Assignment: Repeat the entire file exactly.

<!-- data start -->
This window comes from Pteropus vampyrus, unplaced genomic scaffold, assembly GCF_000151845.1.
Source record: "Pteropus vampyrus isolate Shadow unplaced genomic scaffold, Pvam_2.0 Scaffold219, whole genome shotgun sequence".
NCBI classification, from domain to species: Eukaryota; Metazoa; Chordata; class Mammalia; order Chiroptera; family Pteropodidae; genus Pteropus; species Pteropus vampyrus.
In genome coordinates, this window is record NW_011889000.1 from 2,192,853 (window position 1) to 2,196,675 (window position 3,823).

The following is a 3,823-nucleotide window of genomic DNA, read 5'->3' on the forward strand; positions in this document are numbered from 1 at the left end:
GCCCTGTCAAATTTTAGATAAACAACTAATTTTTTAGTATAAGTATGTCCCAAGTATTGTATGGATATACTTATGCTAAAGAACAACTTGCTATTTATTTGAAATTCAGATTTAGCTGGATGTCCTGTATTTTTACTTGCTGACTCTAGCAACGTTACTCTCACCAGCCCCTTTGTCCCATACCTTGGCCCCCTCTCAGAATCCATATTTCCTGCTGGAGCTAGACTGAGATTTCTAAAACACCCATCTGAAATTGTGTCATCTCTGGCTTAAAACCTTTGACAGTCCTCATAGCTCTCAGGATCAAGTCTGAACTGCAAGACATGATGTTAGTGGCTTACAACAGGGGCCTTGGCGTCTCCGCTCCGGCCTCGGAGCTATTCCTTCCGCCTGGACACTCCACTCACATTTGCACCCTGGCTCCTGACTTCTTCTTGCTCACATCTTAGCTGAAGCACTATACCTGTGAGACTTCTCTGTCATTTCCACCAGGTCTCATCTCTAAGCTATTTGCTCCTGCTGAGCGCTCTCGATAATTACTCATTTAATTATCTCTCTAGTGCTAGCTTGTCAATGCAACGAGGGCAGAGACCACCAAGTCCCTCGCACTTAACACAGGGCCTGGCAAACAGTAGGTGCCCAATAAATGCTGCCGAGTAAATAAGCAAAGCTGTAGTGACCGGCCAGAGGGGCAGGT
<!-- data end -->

This window comes from Pteropus vampyrus, unplaced genomic scaffold, assembly GCF_000151845.1.
Source record: "Pteropus vampyrus isolate Shadow unplaced genomic scaffold, Pvam_2.0 Scaffold219, whole genome shotgun sequence".
NCBI classification, from domain to species: Eukaryota; Metazoa; Chordata; class Mammalia; order Chiroptera; family Pteropodidae; genus Pteropus; species Pteropus vampyrus.
In genome coordinates, this window is record NW_011889000.1 from 2,192,853 (window position 1) to 2,196,675 (window position 3,823).

The following is a 3,823-nucleotide window of genomic DNA, read 5'->3' on the forward strand; positions in this document are numbered from 1 at the left end:
GCCCTGTCAAATTTTAGATAAACAACTAATTTTTTAGTATAAGTATGTCCCAAGTATTGTATGGATATACTTATGCTAAAGAACAACTTGCTATTTATTTGAAATTCAGATTTAGCTGGATGTCCTGTATTTTTACTTGCTGACTCTAGCAACGTTACTCTCACCAGCCCCTTTGTCCCATACCTTGGCCCCCTCTCAGAATCCATATTTCCTGCTGGAGCTAGACTGAGATTTCTAAAACACCCATCTGAAATTGTGTCATCTCTGGCTTAAAACCTTTGACAGTCCTCATAGCTCTCAGGATCAAGTCTGAACTGCAAGACATGATGTTAGTGGCTTACAACAGGGGCCTTGGCGTCTCCGCTCCGGCCTCGGAGCTATTCCTTCCGCCTGGACACTCCACTCACATTTGCACCCTGGCTCCTGACTTCTTCTTGCTCACATCTTAGCTGAAGCACTATACCTGTGAGACTTCTCTGTCATTTCCACCAGGTCTCATCTCTAAGCTATTTGCTCCTGCTGAGCGCTCTCGATAATTACTCATTTAATTATCTCTCTAGTGCTAGCTTGTCAATGCAACGAGGGCAGAGACCACCAAGTCCCTCGCACTTAACACAGGGCCTGGCAAACAGTAGGTGCCCAATAAATGCTGCCGAGTAAATAAGCAAAGCTGTAGTGACCGGCCAGAGGGGCAGGT